Tag Archives: screening plants

New Juniper Hedge

The installation of five junipers along the southern border this weekend marked the satisfying start of some renovation work in the garden.  The selected plants, Blue Point Junipers, are medium growing, pyramidal, coniferous evergreens.  Blue Points are deer-resistant, drought tolerant, like sun, and will fill in to make a nice screening hedge.

The final height and spread will not be known for some number of years.  The garden center itself had contradictory information, but for this garden the is for 8-10 feet tall with 3-4 feet spread. Should they end up with 10-14 feet height, that would be ok; but a 4-8 feet spread would likely be too crowded.

Family: Cupressaceae
Genus: Juniperus
Species: J. chinensis
Juniper chinensis ‘Blue Point’

Pruning My Garden Options

Renovating the garden this year is exciting, yet overwhelming.  There are so many decisions; sometimes they seem to be firmly made.  Another day, the doubts are back.  A bit like life itself.

Visiting a garden center today did little to help finalize plant choices. Camellias.  What a lovely choice for a hedge: evergreen and very Southern. With the right selections, there could be blooms throughout the year or all at once in a mass of soft color.  But–is there too much sun; will the deer ruin them; do they require too much water?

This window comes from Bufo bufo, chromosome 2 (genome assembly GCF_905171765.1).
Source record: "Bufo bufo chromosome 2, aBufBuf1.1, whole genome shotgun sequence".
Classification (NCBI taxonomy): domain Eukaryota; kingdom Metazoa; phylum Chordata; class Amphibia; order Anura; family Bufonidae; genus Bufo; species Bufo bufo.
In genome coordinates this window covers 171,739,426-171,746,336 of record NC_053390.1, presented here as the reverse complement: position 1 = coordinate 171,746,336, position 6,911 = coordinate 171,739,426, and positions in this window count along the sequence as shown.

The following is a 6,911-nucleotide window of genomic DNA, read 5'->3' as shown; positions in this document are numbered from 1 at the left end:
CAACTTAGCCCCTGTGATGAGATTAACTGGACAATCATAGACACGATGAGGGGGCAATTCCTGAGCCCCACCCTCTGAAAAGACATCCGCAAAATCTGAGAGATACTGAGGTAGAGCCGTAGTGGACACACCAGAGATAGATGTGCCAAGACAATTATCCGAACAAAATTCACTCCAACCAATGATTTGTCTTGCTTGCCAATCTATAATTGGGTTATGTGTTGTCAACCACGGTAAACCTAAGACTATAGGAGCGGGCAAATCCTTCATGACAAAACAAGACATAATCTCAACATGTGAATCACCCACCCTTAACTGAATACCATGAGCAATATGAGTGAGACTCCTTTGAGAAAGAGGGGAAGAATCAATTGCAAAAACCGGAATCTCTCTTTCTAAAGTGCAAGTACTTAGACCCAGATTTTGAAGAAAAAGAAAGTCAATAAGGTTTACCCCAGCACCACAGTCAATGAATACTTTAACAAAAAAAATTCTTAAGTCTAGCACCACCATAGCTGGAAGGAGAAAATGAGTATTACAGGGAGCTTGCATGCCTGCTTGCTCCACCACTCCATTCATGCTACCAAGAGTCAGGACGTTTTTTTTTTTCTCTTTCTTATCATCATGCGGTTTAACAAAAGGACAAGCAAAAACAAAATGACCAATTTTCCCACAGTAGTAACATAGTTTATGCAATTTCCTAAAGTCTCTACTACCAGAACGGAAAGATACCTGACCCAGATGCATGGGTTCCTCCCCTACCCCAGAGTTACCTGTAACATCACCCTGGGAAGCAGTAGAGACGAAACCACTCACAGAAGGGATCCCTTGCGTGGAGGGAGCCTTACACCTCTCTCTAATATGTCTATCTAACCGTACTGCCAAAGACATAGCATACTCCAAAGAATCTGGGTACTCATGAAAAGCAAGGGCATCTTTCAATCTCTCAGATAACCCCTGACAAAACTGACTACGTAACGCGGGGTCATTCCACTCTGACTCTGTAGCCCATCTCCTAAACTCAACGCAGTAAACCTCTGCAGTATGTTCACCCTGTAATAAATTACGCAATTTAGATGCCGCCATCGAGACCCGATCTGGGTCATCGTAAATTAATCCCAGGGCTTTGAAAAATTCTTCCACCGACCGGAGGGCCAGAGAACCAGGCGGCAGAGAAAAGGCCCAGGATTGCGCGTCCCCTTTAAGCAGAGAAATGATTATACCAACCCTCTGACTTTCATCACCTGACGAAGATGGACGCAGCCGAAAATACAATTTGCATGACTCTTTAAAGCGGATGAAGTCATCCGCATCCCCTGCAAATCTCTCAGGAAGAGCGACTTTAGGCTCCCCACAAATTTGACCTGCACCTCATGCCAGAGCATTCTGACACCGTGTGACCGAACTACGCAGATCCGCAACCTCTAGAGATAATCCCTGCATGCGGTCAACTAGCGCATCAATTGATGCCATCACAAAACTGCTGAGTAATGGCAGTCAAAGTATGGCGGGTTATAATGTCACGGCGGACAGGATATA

Juniperus chinensis ‘Spartan’.  Possibly a good choice, but will it get too tall and overpower the perennial beds?  The winter color seems drab. Can make-do without a lot of watering, once established — a necessity for survival in this garden.

The garden center had some 3-4 foot pots that would make great accents in the garden. Using several of these would add height immediately, so smaller, less expensive specimens could make a big impact right away.

A meditation path still holds intrigue.  Stepping stones interplanted with creeping thyme would awaken the senses and offer a joyous way to experience the garden.  My old garden had such a path, and although it had not been conceived as a meditation path, each step did lead friends laughingly through the phlox, iris, coreopsis, zinnias, gladioli.

May decide to enclose the yard with a four-foot picket fence, the only style and height allowed in the neighborhood, having already installed the maximum amount of six-foot privacy on one side several years ago.  An expensive option, the deer could breech it, but might it deter them some?

It is not hard to select numerous things that would make a garden wonderful.  The difficulty is pruning my garden options.

Almanac and Arborvitae

Almanac: Fifty degrees around 12:45.  Sunny day, blue skies after several days of heavy rain.  Ground is squishy.  Deer have been using  the south-side bed as their path.

Emerald Arborvitae
Thuja occidentalis ‘Emerald’

Purchased three deeply discounted Emerald Arborvitae in February, 2006.  Subsequent drought that year pushed two beyond their limits, but this one stood firm and is the lone soldier now trying to screen a rather wide area.

Garden Design – Reflections and Plans

Originally the garden layout tried to take advantage of borrowed views to create a larger feel than the back yard of a quarter-acre property might normally command. Wanting to create a neighborly, friendly openness seemed to be the appropriate guide in defining the early perennial borders.